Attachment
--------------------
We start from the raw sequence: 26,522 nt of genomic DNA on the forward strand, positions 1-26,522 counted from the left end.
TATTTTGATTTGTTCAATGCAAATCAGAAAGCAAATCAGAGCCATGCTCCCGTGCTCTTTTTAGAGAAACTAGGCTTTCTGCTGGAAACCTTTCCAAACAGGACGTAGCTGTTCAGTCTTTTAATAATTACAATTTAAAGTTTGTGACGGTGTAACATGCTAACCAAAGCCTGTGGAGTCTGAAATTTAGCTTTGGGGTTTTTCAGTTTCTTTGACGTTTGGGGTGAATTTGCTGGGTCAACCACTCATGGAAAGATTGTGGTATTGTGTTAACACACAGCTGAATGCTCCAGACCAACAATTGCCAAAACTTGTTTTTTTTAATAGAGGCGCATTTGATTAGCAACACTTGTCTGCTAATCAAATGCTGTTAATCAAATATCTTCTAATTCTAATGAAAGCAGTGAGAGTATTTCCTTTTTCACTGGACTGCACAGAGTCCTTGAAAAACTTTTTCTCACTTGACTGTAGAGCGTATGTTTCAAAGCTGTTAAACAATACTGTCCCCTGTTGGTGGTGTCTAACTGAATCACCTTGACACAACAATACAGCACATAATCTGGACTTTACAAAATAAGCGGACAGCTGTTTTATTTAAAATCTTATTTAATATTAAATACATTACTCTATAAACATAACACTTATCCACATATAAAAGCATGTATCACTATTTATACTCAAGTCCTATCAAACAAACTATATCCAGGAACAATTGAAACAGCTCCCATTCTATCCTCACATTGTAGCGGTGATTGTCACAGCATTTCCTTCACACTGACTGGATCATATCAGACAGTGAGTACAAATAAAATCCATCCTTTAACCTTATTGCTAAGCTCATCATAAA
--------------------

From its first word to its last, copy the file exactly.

We start from the raw sequence: 26,522 nt of genomic DNA on the forward strand, positions 1-26,522 counted from the left end.
TATTTTGATTTGTTCAATGCAAATCAGAAAGCAAATCAGAGCCATGCTCCCGTGCTCTTTTTAGAGAAACTAGGCTTTCTGCTGGAAACCTTTCCAAACAGGACGTAGCTGTTCAGTCTTTTAATAATTACAATTTAAAGTTTGTGACGGTGTAACATGCTAACCAAAGCCTGTGGAGTCTGAAATTTAGCTTTGGGGTTTTTCAGTTTCTTTGACGTTTGGGGTGAATTTGCTGGGTCAACCACTCATGGAAAGATTGTGGTATTGTGTTAACACACAGCTGAATGCTCCAGACCAACAATTGCCAAAACTTGTTTTTTTTAATAGAGGCGCATTTGATTAGCAACACTTGTCTGCTAATCAAATGCTGTTAATCAAATATCTTCTAATTCTAATGAAAGCAGTGAGAGTATTTCCTTTTTCACTGGACTGCACAGAGTCCTTGAAAAACTTTTTCTCACTTGACTGTAGAGCGTATGTTTCAAAGCTGTTAAACAATACTGTCCCCTGTTGGTGGTGTCTAACTGAATCACCTTGACACAACAATACAGCACATAATCTGGACTTTACAAAATAAGCGGACAGCTGTTTTATTTAAAATCTTATTTAATATTAAATACATTACTCTATAAACATAACACTTATCCACATATAAAAGCATGTATCACTATTTATACTCAAGTCCTATCAAACAAACTATATCCAGGAACAATTGAAACAGCTCCCATTCTATCCTCACATTGTAGCGGTGATTGTCACAGCATTTCCTTCACACTGACTGGATCATATCAGACAGTGAGTACAAATAAAATCCATCCTTTAACCTTATTGCTAAGCTCATCATAAA